A short history of the atomizer (I)

Share on:
Image of A short history of the atomizer (I)

The history of electronic cigarettes is not that long, these devices being introduced on the market starting with 2006/2007 but their popularity has increased exponentially and it’s still growing as we speak. What makes these atomizers so attractive is the fact that they can give a very similar experience to that of smoking in matters of vapor production, throat hit and flavor, but the fact is that things haven’t been like this from the beginning.

First ecigs were kind of flimsy

The first vapers had to struggle with a lot of difficulties, since e-cigs didn’t always perform as expected and there were many problems especially concerning the atomizers and batteries. From incorrect wicking designs to clogging and leaks, the e-cigs we have today are mostly part of a trial and error approach and looking at how great today’s tanks perform, the journey of getting them to this point had to be long and with many trips back to the drawing board.

We are going to take a look at the heating element found in all of the e-cigarettes or mech mods out there, from the beginning to where they stand today, so prepare for one historical journey.

The initial atomizers

The standard atomizer was the pioneer of electronic cigarette heating elements and its principle is still applied today, but in much more advanced ways. Even though there were a few design types, they all worked in the same manner and the one that became the most popular was 510 threaded. Nowadays, the 510 threading is standard in all e-cigarettes and accessories, but it all started with vapers appreciating more this type of connection from the moment it was introduced.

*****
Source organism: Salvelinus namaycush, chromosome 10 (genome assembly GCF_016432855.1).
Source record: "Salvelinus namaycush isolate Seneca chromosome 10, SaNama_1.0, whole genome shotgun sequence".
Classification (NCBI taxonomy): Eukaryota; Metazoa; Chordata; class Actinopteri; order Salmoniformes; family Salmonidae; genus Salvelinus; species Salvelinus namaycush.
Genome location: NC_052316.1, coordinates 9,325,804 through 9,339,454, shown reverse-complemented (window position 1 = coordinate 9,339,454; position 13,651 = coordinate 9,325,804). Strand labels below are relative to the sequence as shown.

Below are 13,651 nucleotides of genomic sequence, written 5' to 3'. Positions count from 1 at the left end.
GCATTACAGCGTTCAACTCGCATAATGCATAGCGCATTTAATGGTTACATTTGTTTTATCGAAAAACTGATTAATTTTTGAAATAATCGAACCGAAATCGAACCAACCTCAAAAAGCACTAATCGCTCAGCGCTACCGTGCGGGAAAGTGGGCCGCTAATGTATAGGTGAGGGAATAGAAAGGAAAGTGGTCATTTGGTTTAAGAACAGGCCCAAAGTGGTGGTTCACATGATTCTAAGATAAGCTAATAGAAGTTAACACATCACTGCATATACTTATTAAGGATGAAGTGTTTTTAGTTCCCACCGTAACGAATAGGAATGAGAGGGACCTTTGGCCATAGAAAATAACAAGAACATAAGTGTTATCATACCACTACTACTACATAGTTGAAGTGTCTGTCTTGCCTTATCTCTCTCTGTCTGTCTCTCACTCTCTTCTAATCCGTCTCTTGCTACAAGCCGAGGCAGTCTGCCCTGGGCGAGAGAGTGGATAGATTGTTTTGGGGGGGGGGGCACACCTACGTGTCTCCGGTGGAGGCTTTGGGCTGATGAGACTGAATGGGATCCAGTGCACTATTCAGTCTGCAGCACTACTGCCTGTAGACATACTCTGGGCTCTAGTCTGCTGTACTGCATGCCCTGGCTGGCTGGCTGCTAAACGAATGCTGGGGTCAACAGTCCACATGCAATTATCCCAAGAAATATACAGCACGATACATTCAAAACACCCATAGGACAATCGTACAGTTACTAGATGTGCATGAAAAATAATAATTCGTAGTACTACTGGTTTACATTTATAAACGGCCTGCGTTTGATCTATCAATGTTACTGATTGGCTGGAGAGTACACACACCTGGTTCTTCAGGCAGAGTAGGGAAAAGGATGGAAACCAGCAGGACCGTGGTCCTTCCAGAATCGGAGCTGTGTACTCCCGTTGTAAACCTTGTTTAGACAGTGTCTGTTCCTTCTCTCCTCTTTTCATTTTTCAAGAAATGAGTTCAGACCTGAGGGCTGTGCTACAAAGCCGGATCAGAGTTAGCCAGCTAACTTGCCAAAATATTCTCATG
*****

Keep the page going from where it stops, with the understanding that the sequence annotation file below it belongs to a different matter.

These were the first electronic cigarettes, and most of them mimicked the shape and size of an actual tobacco combustible. They had a ‘3 piece design’ with the cartridge connected to the atomizer and the atomizer connected to the battery. The cartridge was stuffed with filling material (cotton or polyfill) that absorbed the e-liquid and rested on the atomizer via a bridge made from a metallic mesh. The e-liquid would slowly feed the atomizer through a wick and would be transformed into vapor. Another way the first atomizer was used is by direct dripping. Very similar to the process that involves using any of today’s RDAs, vapers would drip e-juice straight onto the bridge, connect their drip tip and enjoy e few delicious puffs.

The problems with these initial atomizers were quite a few, and the most important ones involved e-liquid getting into the air-hole in the cartridge and eventually in the user’s mouth. Another common problem was leaking, and since many vapers struggled with e-juice coming out of the bottom of their cartridge this paved the path to the ‘drip shields’ we have today.

Cartomizers - they came with improvements

Cartomizers came second in line and they addressed most of the issues of the original atomizers. By combining the atomizer and cartridge into a single unit, manufacturers managed to put more e-liquid inside and managed to increase the autonomy of e-cigarettes since they now didn’t require anymore dripping. A bit taller than an original atomizer, the cartomizer had the filling material stuffed inside but in a rather different array.

This gave birth to the two-piece cig-a-like design, that we still see today and really boasted the e-cigarette’s appeal to the millions of world-wide smokers that wanted to quit. With only the cartomizer having to screw onto the battery, these devices were very simple to use and many companies became specialized into selling this model alone even today.

But at the same time, these cartomizers didn’t last very long, and depending on use, they could withstand anywhere from three days to a week of vaping. But the inventive vapers came out with options for putting even more e-juice in the cartomizer, one of the methods being called the ‘condom method’. This involves using the silicone rubber the carto comes wrapped in and filling it with e-liquid then pressing the unit back in. This ensures all the polyfill becomes saturated with e-juice and also eliminates the need for priming.

Clearomizer tanks - far better vapor